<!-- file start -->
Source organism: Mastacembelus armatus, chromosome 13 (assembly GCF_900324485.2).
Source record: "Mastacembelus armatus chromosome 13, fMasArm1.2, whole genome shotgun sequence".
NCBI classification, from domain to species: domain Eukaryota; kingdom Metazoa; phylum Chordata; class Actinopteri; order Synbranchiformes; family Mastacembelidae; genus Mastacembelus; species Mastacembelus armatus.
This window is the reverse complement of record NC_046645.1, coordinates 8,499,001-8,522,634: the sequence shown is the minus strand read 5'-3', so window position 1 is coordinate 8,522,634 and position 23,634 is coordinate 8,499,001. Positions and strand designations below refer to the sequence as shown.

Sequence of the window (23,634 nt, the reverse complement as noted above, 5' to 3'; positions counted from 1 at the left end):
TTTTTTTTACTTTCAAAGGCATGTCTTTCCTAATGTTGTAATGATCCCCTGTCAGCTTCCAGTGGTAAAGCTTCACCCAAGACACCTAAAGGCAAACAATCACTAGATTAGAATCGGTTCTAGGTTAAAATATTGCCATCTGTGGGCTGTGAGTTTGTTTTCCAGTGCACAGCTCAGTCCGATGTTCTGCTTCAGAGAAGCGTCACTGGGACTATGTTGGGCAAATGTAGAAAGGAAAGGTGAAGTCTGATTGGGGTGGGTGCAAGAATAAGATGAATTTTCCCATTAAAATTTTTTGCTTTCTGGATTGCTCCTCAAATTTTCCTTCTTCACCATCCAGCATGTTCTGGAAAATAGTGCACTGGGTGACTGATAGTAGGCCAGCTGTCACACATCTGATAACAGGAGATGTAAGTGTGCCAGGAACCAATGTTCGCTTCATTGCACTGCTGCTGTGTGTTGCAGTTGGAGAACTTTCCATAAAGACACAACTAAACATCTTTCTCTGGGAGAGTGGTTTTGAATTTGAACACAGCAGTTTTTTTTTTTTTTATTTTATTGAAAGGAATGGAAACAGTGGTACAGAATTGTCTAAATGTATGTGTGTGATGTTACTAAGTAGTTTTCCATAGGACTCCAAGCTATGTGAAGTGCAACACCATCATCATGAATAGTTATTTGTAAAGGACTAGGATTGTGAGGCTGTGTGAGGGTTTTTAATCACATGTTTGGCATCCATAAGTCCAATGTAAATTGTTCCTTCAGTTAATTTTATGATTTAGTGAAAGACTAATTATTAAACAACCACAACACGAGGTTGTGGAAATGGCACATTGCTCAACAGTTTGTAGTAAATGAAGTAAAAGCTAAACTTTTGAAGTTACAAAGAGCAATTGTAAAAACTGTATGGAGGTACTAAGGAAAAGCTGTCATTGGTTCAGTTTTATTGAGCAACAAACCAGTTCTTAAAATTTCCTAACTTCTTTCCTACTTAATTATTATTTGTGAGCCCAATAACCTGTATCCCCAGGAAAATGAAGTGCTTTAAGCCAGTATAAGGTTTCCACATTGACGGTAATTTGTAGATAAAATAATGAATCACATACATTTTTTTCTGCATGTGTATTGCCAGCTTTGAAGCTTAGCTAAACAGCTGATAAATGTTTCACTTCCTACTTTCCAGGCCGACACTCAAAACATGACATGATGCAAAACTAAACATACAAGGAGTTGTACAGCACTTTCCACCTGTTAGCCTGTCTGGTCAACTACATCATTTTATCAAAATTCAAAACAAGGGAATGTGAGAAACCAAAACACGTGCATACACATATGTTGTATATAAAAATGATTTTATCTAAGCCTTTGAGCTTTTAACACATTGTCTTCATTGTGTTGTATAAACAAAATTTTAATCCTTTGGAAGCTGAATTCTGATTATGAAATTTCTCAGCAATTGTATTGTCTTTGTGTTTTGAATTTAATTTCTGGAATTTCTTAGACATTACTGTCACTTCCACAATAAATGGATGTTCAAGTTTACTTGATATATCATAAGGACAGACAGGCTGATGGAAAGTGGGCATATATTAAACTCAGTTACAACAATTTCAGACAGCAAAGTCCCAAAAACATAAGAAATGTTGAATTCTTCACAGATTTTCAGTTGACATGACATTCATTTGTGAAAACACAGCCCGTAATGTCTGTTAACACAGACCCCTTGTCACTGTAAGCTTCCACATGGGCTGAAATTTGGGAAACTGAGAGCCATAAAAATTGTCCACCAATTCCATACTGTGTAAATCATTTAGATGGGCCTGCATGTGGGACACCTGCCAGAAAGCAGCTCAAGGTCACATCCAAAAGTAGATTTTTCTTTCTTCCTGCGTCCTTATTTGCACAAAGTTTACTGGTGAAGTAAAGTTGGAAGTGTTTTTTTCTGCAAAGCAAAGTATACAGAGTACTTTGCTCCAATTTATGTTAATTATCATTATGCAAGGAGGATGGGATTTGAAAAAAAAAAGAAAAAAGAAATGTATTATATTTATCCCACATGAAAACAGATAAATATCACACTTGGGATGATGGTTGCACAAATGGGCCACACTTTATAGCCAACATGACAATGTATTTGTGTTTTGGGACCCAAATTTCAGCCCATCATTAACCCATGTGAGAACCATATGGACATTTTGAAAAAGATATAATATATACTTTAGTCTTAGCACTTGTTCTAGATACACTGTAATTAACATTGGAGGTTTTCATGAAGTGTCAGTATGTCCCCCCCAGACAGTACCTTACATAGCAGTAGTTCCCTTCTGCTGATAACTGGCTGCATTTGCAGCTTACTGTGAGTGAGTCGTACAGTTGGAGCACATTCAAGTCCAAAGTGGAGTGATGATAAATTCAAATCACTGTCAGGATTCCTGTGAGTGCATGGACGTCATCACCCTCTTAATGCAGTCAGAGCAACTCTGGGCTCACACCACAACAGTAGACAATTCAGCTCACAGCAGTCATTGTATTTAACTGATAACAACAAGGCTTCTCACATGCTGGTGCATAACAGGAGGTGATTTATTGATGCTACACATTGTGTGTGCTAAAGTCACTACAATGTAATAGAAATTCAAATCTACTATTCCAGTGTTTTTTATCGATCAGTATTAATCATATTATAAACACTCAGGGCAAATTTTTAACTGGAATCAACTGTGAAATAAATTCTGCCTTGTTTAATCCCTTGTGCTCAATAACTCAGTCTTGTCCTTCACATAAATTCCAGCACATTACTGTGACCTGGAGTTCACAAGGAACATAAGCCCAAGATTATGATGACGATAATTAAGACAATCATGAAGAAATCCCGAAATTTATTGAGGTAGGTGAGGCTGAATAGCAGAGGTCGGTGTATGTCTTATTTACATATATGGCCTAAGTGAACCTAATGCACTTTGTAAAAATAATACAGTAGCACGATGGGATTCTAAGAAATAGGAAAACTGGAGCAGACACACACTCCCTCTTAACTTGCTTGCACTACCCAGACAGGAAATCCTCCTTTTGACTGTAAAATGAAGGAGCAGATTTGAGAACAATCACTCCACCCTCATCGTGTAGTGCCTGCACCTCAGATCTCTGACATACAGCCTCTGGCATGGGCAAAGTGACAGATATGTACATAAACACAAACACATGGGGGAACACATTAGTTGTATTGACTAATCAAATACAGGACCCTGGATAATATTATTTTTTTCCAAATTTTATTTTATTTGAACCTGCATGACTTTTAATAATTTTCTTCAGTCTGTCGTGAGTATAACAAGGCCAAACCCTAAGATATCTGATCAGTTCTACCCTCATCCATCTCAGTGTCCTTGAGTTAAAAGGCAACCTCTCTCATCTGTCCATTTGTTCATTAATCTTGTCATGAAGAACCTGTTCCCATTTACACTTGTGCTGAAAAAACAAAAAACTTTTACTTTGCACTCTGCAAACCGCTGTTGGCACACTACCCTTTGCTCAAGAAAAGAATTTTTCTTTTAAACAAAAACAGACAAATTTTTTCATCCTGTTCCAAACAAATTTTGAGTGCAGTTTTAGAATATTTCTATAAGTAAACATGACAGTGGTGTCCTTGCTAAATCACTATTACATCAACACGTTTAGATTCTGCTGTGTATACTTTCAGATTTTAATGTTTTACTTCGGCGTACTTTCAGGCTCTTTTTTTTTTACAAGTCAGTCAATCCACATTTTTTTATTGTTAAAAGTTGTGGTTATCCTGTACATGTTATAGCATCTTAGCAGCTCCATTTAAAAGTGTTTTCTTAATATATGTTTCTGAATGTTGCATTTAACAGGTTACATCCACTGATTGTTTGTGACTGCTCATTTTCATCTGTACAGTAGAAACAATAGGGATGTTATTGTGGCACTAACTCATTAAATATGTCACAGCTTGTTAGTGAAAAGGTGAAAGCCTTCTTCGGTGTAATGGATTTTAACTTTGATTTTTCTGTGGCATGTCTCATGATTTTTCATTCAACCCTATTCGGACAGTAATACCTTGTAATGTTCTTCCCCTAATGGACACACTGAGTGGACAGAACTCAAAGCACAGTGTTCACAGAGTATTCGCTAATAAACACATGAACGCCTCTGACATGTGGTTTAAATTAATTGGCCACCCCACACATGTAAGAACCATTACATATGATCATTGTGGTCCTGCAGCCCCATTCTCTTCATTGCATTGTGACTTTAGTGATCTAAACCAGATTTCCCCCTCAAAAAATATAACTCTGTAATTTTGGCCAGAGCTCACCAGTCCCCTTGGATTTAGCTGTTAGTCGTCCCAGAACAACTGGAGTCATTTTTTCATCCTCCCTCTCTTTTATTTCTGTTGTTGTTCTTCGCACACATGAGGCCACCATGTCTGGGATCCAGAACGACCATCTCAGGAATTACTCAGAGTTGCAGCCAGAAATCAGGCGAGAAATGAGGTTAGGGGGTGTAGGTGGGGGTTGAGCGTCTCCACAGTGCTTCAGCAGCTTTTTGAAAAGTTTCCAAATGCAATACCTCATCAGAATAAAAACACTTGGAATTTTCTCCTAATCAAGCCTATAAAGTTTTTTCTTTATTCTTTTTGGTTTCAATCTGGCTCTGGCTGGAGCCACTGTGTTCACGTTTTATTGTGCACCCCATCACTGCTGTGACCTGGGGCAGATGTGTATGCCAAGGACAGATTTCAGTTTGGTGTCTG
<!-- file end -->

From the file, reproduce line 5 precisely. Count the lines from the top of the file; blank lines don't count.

Sequence of the window (23,634 nt, the reverse complement as noted above, 5' to 3'; positions counted from 1 at the left end):